After sticking guns into himself and taking photos in war-torn
Written by Larry Cohen of Maniac Cop and The Stuff fame, and, unfortunately, Phone Booth infamy, the film circulates around Woods and that other 80s thriller stalwart, the flamboyant Brian Dennehy. Dennis Meechum (not Mitchum), played by fluffy jowls Dennehy, is a cop. But not just a cop. No. He is also an author of those novel-type things. Following a traumatic incident involving ski-masks, bellows and a thin, crisp hint of sexual tension, Meechum writes it all up in a burst of autobiographical references and mimetic echoes, and comes up with a successful little paperback. Good for him.
With turmoil at home and words like “doubt” rebounding in his head, he finds himself served with a writ of writer’s block. His publishers eye him up from across a plastic table adorned with all sorts of continental breakfast surplus, and coerce him into getting some prose chucked down on the paper. But the only adjectives around are those that line his tweed jacket.
Then Mr Woods enters the frame. A mysterious cipher of a man who shadily saves Meechum’s life during a high speed chase through a cascading arrangement of technological milieu, or at least a plodding stroll through the docks. Turns out Woods is a hitman by the name of Cleve. Yep, it’s imperative that each protagonist comes complete with stupid name in this one. Anyway, being a hitman his cranium contains an anthology of exciting novellas, and he wants Meechum to write all about it. As an incentive he states that the subsequent writings will not only net him some kudos on the book-signing circuit, but will also bring down the nasty, crooked entrepreneur guy who we don’t like. “Boo,” we say to him.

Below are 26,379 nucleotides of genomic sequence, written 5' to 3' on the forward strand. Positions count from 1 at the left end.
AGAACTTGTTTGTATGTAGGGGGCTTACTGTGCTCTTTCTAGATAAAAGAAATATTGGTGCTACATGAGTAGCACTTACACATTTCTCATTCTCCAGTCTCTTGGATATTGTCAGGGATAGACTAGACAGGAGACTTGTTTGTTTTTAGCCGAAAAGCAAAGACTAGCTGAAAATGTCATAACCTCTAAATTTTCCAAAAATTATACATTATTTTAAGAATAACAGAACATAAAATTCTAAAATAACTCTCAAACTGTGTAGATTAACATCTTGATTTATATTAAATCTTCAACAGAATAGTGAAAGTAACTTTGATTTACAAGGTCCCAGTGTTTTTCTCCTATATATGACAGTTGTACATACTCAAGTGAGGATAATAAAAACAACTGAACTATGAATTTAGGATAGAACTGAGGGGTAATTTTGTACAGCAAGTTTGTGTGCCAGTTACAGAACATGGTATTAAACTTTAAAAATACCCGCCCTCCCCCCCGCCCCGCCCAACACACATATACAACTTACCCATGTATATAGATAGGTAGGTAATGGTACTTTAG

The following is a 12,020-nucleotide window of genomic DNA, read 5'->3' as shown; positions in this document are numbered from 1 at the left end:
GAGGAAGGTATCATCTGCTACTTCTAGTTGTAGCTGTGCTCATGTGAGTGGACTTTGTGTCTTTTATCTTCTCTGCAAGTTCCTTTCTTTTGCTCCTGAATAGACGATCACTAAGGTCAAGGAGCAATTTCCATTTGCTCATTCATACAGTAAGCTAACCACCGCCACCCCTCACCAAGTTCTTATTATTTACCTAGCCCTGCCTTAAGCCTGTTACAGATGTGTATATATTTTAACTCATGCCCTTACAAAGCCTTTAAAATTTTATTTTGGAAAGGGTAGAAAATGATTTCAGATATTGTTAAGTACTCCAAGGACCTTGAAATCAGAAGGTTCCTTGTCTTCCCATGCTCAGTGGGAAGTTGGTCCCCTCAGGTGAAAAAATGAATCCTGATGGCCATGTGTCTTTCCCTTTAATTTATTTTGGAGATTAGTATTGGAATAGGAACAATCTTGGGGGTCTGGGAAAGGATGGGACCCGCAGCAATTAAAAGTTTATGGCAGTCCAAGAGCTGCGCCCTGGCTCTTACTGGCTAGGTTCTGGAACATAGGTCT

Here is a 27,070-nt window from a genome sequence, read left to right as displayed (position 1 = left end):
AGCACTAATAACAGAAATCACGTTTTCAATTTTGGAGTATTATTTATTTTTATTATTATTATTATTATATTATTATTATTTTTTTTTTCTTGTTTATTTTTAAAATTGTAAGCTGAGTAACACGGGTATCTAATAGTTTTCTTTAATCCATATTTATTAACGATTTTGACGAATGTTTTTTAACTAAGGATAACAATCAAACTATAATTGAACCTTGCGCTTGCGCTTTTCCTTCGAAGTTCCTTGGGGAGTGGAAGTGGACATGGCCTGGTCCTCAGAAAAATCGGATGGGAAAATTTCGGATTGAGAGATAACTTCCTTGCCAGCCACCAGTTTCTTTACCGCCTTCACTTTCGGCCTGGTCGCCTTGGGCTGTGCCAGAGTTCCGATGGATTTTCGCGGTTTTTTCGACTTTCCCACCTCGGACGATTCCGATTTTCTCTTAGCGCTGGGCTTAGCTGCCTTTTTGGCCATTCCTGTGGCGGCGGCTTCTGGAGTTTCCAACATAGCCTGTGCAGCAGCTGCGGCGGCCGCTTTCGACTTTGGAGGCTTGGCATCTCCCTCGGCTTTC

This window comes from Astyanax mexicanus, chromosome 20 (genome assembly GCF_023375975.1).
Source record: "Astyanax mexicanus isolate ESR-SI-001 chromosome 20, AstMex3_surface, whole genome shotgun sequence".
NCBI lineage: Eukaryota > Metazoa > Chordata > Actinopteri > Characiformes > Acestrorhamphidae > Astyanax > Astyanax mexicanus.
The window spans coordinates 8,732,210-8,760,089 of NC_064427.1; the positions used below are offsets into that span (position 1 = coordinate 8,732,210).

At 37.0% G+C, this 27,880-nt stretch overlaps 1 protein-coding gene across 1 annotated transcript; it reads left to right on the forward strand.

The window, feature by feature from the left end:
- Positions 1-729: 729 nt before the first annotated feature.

Fighting the moralistic conundrum of dual vocations of cop and author, Meechum hesitantly agrees. But the double act finds it an arduous endeavour to meld their personalities, and that hilarity, oh how it ensues.
Films about writing are not the most recycled of plot ideas; they are perhaps the two-handed tapping solo of cinema, a rare venture that can easy slide down the slope of monotony, but when carried out well is spellbinding. We have the fictionalised biopic of Naked Lunch, a brilliant and surreal vision of William Burroughs’ life percolated through a sieve of jism and mugwumps. Then the similar, but shoddier, Kafka. How we chuckle at each spotted reference, like when Jeremy Irons in the latter tells someone that he’s working on a story about a guy who turns into a giant big. The cockles shook in writhing joy. Barton Fink also enjoyed much capering around the actual writing; a picture of writer’s block clearly written by those afflicted of that disease in the past.
Best Seller doesn’t quite have the creativity and intelligence of a Cronenberg or a Coen flick, but proves itself an enjoyable romp nevertheless. Just look at those sweeping mid-shots of Meechum making scribbles in his notepad, it just warms my heart. Sadly they are infrequent, I was expecting to be seeing him seated confronting a typewriter, pondering over a good synonym for “hitman”. I would suggest “sharpshooter”. Alright, Cleve is more the burst-in-and-stab-your-eyes-out type of vicious murderer, but this is fiction, if you can’t hyperbole here, where can you?
Cleve, while pretty cold-hearted and sadistic, is still endearingly charming. His witty dialogues with Meechum add much exuberance to the proceedings; while Meechum drags out a dreary few words on “I’m still a cop”, Cleve hectically scampers over Meechum’s belly with the wisecracks. Who else would threaten an editor with a knifing to the gullet in order to find out if he’s coming across well in the manuscript? He is the omniscient test-audience, and I’d take his opinion as fact despite the grin upon his face.
Best Seller is an under-rated thriller, even encapsulating the incipient signifier of quality that is the Orion Pictures marker. R.I.P to that house of eminence, it brought much joy to my adolescent years. As for Best Seller, alas it stops somewhere short of a Penguin Modern Classic. My only question is when will